The growing, aging, and urbanizing traveling population of the United States requires different and more personal designed mobility options. The private sector, in association with public firms, has started to test and deploy innovative solutions to address these shifting needs. Unfortunately, the build-first-and-users-will-come theory does not hold much weight. Overnight success stories are often the result of years of hard work behind the scenes. Simply put, start-up marketing is often a unique challenge because of limited resources, whether it is time, money, or talent. This study, therefore, introduced an agent-based model that could be used to simulate the reaction of commuters and travelers on the introduction of an innovative mobility option and business model. The model was backed up with empirical data from an Austin, Texas–based innovative mobility solution, the Metropia app. The results of this study show the importance of how and when promotional activities are conducted, with respect to the characteristics of the concept involved, to achieve appropriate public engagement. Thus, decision makers are provided with a quantitative projection of the effect of different strategies and the associated public reaction. For instance, in the case of introducing innovative mobility options that require high public engagement, such as carpooling or crowdsourcing solutions, it is suggested that strategists focus their attention and marketing budget to make an initial splash.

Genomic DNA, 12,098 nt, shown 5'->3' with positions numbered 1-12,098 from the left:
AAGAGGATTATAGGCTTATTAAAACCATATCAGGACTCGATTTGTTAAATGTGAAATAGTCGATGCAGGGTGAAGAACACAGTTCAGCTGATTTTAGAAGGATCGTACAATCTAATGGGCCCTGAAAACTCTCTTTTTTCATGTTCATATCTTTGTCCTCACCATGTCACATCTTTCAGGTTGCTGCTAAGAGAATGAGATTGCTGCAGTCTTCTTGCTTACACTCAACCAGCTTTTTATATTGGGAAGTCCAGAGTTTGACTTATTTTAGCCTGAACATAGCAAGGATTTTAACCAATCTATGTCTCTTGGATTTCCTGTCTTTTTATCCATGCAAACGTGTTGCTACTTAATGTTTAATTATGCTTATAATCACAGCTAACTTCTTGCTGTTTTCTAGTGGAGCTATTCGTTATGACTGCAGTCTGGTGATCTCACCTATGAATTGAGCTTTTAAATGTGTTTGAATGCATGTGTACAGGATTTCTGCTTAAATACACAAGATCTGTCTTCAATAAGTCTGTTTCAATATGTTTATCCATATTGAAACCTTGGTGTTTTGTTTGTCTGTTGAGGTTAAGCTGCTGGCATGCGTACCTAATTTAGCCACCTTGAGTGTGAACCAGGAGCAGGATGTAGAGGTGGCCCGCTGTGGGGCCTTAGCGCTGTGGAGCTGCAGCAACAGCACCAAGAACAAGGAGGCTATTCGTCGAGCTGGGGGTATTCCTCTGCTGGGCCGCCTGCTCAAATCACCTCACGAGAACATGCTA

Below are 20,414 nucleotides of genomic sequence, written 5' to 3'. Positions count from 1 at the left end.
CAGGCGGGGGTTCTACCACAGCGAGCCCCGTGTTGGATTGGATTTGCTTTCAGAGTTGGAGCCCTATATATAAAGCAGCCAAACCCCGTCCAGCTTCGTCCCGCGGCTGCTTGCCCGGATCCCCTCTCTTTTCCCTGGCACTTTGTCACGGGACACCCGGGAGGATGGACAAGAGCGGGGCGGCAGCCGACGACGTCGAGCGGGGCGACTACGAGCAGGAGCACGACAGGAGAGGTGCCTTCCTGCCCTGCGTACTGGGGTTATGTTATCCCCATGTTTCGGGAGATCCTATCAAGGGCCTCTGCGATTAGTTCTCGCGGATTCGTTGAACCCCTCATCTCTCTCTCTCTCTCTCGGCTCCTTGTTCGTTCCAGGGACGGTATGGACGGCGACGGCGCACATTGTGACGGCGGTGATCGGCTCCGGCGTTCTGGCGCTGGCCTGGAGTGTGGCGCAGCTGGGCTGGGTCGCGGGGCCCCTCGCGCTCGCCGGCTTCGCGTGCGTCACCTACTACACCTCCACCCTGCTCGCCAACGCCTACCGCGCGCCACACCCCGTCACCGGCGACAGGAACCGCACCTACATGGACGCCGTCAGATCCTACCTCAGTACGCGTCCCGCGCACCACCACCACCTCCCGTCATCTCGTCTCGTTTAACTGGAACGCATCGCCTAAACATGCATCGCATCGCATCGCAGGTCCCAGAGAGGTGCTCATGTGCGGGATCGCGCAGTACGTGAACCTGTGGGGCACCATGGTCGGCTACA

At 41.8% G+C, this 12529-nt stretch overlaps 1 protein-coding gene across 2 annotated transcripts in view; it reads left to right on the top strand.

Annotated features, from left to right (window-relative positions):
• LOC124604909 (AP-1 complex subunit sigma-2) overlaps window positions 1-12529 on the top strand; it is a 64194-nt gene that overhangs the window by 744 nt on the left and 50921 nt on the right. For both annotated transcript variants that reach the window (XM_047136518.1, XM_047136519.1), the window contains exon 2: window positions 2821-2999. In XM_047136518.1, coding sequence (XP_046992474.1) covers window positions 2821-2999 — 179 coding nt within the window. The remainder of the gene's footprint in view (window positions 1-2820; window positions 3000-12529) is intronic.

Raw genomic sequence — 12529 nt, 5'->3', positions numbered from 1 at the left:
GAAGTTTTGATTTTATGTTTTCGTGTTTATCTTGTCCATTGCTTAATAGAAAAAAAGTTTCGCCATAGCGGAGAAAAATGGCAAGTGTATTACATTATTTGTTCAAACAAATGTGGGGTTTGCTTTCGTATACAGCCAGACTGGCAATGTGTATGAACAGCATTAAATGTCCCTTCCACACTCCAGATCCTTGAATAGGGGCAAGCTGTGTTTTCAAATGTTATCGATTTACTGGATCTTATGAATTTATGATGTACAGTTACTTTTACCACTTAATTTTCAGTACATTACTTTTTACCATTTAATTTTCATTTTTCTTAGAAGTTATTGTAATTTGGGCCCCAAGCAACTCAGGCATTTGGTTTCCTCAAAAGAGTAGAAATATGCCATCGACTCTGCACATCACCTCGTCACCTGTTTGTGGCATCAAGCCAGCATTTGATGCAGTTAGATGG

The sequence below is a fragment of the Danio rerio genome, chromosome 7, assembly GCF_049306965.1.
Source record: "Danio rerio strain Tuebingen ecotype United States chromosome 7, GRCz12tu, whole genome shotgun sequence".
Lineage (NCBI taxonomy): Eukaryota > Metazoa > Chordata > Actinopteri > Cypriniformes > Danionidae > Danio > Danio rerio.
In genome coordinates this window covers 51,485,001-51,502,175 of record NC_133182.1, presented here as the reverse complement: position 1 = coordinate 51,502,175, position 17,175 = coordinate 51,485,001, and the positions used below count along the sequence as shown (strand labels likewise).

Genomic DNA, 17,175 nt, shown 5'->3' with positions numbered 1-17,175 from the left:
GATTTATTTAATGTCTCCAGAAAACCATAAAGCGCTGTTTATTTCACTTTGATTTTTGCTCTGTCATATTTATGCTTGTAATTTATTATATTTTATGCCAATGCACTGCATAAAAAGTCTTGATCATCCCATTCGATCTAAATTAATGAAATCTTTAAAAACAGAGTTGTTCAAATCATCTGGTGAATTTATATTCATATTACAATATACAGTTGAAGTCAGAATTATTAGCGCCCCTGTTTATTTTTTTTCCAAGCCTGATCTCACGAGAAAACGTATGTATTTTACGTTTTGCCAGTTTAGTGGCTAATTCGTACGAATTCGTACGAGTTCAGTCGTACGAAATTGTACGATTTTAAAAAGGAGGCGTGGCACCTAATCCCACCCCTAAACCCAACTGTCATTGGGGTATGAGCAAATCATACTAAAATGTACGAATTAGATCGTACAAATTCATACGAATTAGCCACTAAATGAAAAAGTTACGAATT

ASJC Scopus subject areas
- Civil and Structural Engineering
- Mechanical Engineering